Dubious distinction: U.S. produces most cybercriminals -- and victims

Published 31 March 2009

Cybercriminals defrauded victims out of an estimated $265 million, with the average victim losing about $1,000; two out of three cybercriminals — and 93 percent of victims — were Americans

Cybercrime is on the rise, and the United States enjoys the dubious distinction of producing both the most cybercriminals and victims, according to a report obtained by the Guardian newspaper. The report from the Internet Crime Complaint Center, a public-private partnership between the FBI and the U.S.-based National White Collar Crime Center, says cybercrime reports rose by a third in 2008, hitting 275,284 complaints. Cybercriminals defrauded victims out of an estimated $265 million, with the average victim losing about $1,000. Popular online scams included fraudulent sales of goods that were never delivered, fake auctions on Web sites like eBay, and the classic “Nigerian scam,” in which victims provide access to personal accounts in exchange for nonexistent riches.

According to the report, two out of three cybercriminals were Americans while 93 percent of complaints were filed in the United States. The United Kingdom ranked as the second most popular home for cybercriminals, with 10 percent operating there.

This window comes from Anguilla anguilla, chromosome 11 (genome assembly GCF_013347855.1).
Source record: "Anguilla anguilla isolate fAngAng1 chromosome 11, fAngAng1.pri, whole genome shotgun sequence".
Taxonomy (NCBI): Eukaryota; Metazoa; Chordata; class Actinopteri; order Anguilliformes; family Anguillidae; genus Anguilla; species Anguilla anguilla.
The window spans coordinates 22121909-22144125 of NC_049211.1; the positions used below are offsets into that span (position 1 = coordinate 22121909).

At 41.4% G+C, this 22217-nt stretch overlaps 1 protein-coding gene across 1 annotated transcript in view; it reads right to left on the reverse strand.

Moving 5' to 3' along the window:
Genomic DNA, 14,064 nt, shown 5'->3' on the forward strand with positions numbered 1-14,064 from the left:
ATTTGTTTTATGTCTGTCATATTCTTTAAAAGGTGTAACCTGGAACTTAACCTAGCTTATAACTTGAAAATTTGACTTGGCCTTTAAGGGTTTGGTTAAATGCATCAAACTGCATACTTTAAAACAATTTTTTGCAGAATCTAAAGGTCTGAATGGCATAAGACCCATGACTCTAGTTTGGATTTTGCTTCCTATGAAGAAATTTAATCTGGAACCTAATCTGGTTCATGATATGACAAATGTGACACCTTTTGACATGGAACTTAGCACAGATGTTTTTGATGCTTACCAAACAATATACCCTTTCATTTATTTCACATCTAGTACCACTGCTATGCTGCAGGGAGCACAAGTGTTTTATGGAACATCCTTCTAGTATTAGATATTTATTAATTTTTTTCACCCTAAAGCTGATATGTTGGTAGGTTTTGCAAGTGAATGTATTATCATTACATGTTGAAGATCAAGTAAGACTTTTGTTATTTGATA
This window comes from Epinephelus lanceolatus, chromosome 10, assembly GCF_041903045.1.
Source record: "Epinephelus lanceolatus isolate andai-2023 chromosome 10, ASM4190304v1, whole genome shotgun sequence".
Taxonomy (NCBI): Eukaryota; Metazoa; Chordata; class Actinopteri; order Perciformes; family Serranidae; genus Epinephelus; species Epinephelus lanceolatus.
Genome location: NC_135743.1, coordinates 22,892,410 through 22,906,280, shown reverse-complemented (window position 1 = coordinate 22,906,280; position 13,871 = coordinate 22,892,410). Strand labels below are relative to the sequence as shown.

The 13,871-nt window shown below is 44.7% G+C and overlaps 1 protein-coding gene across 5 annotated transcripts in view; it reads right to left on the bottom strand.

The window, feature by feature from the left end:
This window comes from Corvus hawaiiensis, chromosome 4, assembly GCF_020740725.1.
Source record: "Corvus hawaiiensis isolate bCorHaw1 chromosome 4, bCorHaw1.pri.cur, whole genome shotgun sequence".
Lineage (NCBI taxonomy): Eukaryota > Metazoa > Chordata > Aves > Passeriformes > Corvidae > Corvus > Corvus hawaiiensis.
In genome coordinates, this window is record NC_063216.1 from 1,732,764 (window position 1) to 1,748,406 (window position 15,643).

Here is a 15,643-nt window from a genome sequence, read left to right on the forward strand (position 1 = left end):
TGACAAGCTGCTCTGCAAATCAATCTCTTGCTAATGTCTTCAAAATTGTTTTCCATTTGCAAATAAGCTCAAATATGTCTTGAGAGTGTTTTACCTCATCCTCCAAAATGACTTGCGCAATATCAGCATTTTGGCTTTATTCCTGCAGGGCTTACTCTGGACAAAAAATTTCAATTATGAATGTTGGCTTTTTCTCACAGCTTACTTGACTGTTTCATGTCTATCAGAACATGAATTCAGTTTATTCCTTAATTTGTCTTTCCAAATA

Men may be to stronger sex, but not the smarter sex. Men were not only victimized more than woman in 2008, they also lost more money than women. According to the statistics compiled in the report, men prove to be the most gullible — with 55 percent of the victims being male, and nearly half aged 30 to 50. Men also tended to lose more money to scam-artists than women in a ratio of $1.69 lost per male to every $1 lost per female — though that may be more a reflection of the relative cost of the goods men buy on the Web.

Leslie Hoppey, an FBI cybercrime expert, told Guardian that Web users can protect themselves by following three simple rules: “don’t respond to unsolicited e-mails, be skeptical of individuals representing themselves as officials, and don’t click on links.”